Schematic illustration and numerical model illustration of hole fissure defects. (a) Schematic illustration. (b) Numerical model illustration.

Size parameters of elliptic fissure hole model with different ratios of major and minor axis.

Type | Number | Height (mm) | Length (mm) | 2a (mm) | 2b (mm) | |
---|---|---|---|---|---|---|

Vertical fissure model | ① | 100 | 50 | 12 | 12 | 5 |

② | 100 | 50 | 12 | 10 | 6 | |

③ | 100 | 50 | 12 | 8 | 7 | |

④ | 100 | 50 | 12 | 6 | 8 | |

⑤ | 100 | 50 | 12 | 4 | 9 | |

Horizontal fissure model | ⑥ | 100 | 50 | 12 | 12 | 5 |

⑦ | 100 | 50 | 12 | 10 | 6 | |

⑧ | 100 | 50 | 12 | 8 | 7 | |

⑨ | 100 | 50 | 12 | 6 | 8 | |

⑩ | 100 | 50 | 12 | 4 | 9 |

A Shimadzu AG-X250 precision universal testing machine was used as the loading system, and it was used for performing regular compression and tensile tests. Displacement-based loading control method was used to perform the uniaxial compression test until the sample fractured. The loading rate was set to 0.01 mm/s. All the tests were conducted according to ISRM standards (Brown 1981). The numerical model was loaded based on displacement loading, the loading rate was 0.01/s, the bottom of the sample was fixed, and the left and right sides were released.

The numerical simulation and laboratory testing of the stress-strain curve and failure mode of combination defects of ellipse and fissure hole are shown in Figure

Comparison between numerical simulation results and test results. (a) Vertical fissure model. (b) Horizontal fissure model.

Table

Comparison of mechanical properties between laboratory test results and numerical simulation results.

Category | Vertical fissure model (a/b = 3) | Horizontal fissure model (a/b = 3) | ||||
---|---|---|---|---|---|---|

Peak stress (MPa) | Elastic modulus (GPa) | Peak strain | Peak stress (MPa) | Elastic modulus (GPa) | Peak strain | |

Experiment result | 58.37 | 1.567 | 0.0231 | 36.19 | 1.233 | 0.0176 |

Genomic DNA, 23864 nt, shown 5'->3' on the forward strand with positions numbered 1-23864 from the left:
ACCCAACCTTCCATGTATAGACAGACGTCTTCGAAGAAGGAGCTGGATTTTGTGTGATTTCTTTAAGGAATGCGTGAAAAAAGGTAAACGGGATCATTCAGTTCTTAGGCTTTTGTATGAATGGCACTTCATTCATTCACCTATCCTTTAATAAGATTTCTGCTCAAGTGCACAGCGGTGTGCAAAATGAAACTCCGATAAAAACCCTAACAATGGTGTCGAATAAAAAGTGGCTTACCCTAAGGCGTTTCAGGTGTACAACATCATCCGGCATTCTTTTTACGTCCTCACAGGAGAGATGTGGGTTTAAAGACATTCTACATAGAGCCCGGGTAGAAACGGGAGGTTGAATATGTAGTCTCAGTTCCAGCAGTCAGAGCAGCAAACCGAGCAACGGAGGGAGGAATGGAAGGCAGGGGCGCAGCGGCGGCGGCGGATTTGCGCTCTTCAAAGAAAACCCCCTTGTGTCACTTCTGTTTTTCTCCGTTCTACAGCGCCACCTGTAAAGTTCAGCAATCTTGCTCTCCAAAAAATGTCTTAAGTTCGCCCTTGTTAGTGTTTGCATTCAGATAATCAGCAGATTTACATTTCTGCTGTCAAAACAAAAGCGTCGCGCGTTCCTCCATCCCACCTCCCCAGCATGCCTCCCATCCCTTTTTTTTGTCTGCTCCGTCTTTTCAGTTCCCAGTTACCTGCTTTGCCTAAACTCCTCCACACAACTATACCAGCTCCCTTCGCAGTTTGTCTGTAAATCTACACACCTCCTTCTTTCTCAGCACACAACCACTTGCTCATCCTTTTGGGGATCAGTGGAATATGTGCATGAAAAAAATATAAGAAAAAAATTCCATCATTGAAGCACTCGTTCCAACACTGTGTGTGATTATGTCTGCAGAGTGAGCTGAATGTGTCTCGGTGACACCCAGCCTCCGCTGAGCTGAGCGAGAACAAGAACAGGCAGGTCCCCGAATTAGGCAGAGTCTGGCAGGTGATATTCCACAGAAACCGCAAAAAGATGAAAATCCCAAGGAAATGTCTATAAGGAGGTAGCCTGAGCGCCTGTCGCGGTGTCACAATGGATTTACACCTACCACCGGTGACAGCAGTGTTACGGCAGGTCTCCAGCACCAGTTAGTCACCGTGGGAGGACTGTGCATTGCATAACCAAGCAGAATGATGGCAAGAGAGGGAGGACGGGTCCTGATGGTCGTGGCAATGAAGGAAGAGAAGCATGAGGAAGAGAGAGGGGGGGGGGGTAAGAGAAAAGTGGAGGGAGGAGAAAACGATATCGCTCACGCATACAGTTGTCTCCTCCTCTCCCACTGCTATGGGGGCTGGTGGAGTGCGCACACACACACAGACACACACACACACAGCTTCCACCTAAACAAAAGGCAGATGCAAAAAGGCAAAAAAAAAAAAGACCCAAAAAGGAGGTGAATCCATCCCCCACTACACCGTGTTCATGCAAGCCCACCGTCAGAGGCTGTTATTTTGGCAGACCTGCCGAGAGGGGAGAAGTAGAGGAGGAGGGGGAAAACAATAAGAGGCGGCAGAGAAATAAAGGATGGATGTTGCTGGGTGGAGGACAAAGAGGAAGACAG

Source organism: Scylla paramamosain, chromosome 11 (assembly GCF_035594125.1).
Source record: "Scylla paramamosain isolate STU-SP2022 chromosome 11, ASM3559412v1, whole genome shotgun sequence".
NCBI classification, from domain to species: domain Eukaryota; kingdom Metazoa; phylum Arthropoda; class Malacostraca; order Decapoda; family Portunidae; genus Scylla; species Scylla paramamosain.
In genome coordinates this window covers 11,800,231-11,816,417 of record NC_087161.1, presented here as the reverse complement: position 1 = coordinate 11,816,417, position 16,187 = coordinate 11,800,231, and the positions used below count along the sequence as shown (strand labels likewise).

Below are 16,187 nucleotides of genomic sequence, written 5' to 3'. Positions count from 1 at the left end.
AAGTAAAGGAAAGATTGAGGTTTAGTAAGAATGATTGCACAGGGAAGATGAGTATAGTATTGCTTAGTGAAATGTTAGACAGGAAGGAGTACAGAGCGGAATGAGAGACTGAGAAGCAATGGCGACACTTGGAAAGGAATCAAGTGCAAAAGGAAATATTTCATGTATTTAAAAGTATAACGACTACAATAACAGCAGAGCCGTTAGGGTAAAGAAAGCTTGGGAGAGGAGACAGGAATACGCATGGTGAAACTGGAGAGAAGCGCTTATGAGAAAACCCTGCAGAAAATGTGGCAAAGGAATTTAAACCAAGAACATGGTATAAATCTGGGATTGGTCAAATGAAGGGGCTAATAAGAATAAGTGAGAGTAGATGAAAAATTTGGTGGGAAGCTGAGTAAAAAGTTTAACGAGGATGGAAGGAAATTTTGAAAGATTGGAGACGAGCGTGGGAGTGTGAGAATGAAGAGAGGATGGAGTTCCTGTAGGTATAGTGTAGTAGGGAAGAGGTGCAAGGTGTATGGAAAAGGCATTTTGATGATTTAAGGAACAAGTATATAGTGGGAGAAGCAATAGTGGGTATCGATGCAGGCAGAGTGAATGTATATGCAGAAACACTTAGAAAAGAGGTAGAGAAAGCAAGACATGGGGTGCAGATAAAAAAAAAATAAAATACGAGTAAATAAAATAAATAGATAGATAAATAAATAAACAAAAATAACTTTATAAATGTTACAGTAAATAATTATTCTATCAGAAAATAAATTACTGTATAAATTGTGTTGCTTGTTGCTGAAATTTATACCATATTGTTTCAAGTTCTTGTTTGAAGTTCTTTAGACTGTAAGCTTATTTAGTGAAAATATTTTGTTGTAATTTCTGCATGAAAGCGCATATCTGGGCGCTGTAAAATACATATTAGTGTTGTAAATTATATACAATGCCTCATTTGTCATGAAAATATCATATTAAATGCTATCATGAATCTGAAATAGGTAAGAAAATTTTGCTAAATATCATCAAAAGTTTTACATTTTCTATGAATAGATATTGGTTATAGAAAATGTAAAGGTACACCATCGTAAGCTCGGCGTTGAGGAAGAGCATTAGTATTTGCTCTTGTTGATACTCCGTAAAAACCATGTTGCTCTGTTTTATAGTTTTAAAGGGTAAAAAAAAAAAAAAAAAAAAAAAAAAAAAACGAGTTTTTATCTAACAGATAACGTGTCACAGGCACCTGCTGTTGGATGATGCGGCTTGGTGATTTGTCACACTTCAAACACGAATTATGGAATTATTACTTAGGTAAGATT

Numerical result | 56.98 | 1.316 | 0.0196 | 36.93 | 1.035 | 0.0157 |

Error (%) | 2.38 | 16.02 | 15.15 | 2.0 | 16.05 | 10.8 |

Figure

The stress-strain curve and crack number-strain curve. (a) Vertical fissure stress-strain curve and crack number-strain curve. (b) Horizontal fissure stress-strain curve and crack number-strain curve.

Figure

Mechanical parameters of fissure holes under uniaxial compression.

Mechanical parameters of sandstone model based on PFC.

Parameter | Value |
---|---|

Minimum particle diameter (mm) | 0.3 |

Particle diameter ratio | 1.5 |

Density (kg/m^{3}) | 2490 |

Contact modulus of the particle (GPa) | 3.19 |

Contact bond gap (mm) | 0.05 |

Porosity | 0.1 |

Parallel bond friction angle (°) | 38 |

Parallel bond tensile strength (MPa) | 22.3 |

Normal critical damping ratio | 0.5 |

Parallel bond cohesive force (MPa) | 33 |

The peak strength, peak strain, and elastic modulus of the vertical fissure hole model were found to be larger than those of the horizontal fissure hole model on the whole. Moreover, the peak strength, peak strain, and elastic modulus of the vertical fissure hole model with the same ellipse major and minor axis ratio are also larger than those of the horizontal fissure hole model; nonetheless, the trends of the peak strength, peak strain, and elastic modulus of the two models are basically the same. The peak strength and peak strain of the two models show an increasing trend first and then a decreasing one followed by again increasing. The maximum is when major and minor axis ratio is 1.2, and the minimum is when major and minor axis ratio is 1.5; however, the elastic modulus is basically the same. It shows that ellipses with different major and minor axis ratios have different effects on the strength and peak strain of rocks but have little effect on elastic modulus.

Figure

Tensile shear mixed failure: the failure modes of all specimens in the vertical fissure model with different major and minor axis ratios of ellipse and the horizontal fissure model specimens with ellipse major and minor axis ratios of 1.2 and 2.0 correspond to tensile shear mixed failure. Cracks causing instability of specimens in the vertical fissure model and the horizontal fissure model mainly start at the end points of the major axis of ellipses and at the left and right end points of horizontal fissure, respectively. The shear fissure surface penetrates the rock sample along the diagonal direction; however, in the fissure vertical model and the fissure horizontal model, cracks from the two tips of vertical fissure and the upper and lower ends of ellipses penetrate to the end points of the rock sample approximately axially. The tensile shear failure of the vertical fissure model was more obvious than that of the horizontal fissure model; however, the specimen failure of the vertical fissure model was more obvious.

Tensile failure: when the ratio of major and minor axis of ellipse in the horizontal fissure model is 1, 1.5, and 3.0, the rock sample eventually undergoes tensile failure, and the cracks that eventually cause instability of the rock sample mainly start at the left and right ends of the fissure and at the upper and lower ends of the hole, which are approximately distributed in a “

Final failure illustration of model. (a) Fissure vertical model with different ratios of major and minor axis of ellipse. (b) Horizontal fissure model with different ratios of major and minor axis of ellipse.